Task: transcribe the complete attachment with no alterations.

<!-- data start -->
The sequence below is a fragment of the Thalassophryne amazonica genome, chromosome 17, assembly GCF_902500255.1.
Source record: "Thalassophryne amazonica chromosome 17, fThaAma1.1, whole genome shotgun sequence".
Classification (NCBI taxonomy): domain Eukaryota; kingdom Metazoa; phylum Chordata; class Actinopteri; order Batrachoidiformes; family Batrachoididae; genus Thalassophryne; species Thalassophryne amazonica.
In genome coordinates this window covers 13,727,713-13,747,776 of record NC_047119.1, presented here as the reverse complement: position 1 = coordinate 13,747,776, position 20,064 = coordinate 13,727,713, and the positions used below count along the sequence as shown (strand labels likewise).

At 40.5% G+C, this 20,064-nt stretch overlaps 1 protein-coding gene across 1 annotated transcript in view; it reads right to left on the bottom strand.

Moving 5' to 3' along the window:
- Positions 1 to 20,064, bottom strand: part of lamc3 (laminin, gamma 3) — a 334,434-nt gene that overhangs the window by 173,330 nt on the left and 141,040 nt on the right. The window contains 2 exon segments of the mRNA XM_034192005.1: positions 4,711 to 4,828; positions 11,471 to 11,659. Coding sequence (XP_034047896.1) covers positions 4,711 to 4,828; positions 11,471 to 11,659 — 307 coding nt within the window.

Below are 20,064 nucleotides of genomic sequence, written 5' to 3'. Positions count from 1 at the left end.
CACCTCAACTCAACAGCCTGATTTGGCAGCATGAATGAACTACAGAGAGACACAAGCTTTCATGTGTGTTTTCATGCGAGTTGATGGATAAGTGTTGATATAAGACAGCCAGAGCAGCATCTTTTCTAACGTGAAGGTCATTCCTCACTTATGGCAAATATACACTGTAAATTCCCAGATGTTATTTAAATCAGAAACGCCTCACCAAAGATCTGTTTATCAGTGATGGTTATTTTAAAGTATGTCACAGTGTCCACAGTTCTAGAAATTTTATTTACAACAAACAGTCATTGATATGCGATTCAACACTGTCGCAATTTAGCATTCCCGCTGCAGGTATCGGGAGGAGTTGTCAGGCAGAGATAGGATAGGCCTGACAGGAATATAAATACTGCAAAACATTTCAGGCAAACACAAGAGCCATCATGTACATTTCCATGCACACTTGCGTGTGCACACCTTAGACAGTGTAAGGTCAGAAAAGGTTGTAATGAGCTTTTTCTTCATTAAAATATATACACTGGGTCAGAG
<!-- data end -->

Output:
The sequence below is a fragment of the Thalassophryne amazonica genome, chromosome 17, assembly GCF_902500255.1.
Source record: "Thalassophryne amazonica chromosome 17, fThaAma1.1, whole genome shotgun sequence".
Classification (NCBI taxonomy): domain Eukaryota; kingdom Metazoa; phylum Chordata; class Actinopteri; order Batrachoidiformes; family Batrachoididae; genus Thalassophryne; species Thalassophryne amazonica.
In genome coordinates this window covers 13,727,713-13,747,776 of record NC_047119.1, presented here as the reverse complement: position 1 = coordinate 13,747,776, position 20,064 = coordinate 13,727,713, and the positions used below count along the sequence as shown (strand labels likewise).

At 40.5% G+C, this 20,064-nt stretch overlaps 1 protein-coding gene across 1 annotated transcript in view; it reads right to left on the bottom strand.

Moving 5' to 3' along the window:
- Positions 1 to 20,064, bottom strand: part of lamc3 (laminin, gamma 3) — a 334,434-nt gene that overhangs the window by 173,330 nt on the left and 141,040 nt on the right. The window contains 2 exon segments of the mRNA XM_034192005.1: positions 4,711 to 4,828; positions 11,471 to 11,659. Coding sequence (XP_034047896.1) covers positions 4,711 to 4,828; positions 11,471 to 11,659 — 307 coding nt within the window.

Below are 20,064 nucleotides of genomic sequence, written 5' to 3'. Positions count from 1 at the left end.
CACCTCAACTCAACAGCCTGATTTGGCAGCATGAATGAACTACAGAGAGACACAAGCTTTCATGTGTGTTTTCATGCGAGTTGATGGATAAGTGTTGATATAAGACAGCCAGAGCAGCATCTTTTCTAACGTGAAGGTCATTCCTCACTTATGGCAAATATACACTGTAAATTCCCAGATGTTATTTAAATCAGAAACGCCTCACCAAAGATCTGTTTATCAGTGATGGTTATTTTAAAGTATGTCACAGTGTCCACAGTTCTAGAAATTTTATTTACAACAAACAGTCATTGATATGCGATTCAACACTGTCGCAATTTAGCATTCCCGCTGCAGGTATCGGGAGGAGTTGTCAGGCAGAGATAGGATAGGCCTGACAGGAATATAAATACTGCAAAACATTTCAGGCAAACACAAGAGCCATCATGTACATTTCCATGCACACTTGCGTGTGCACACCTTAGACAGTGTAAGGTCAGAAAAGGTTGTAATGAGCTTTTTCTTCATTAAAATATATACACTGGGTCAGAG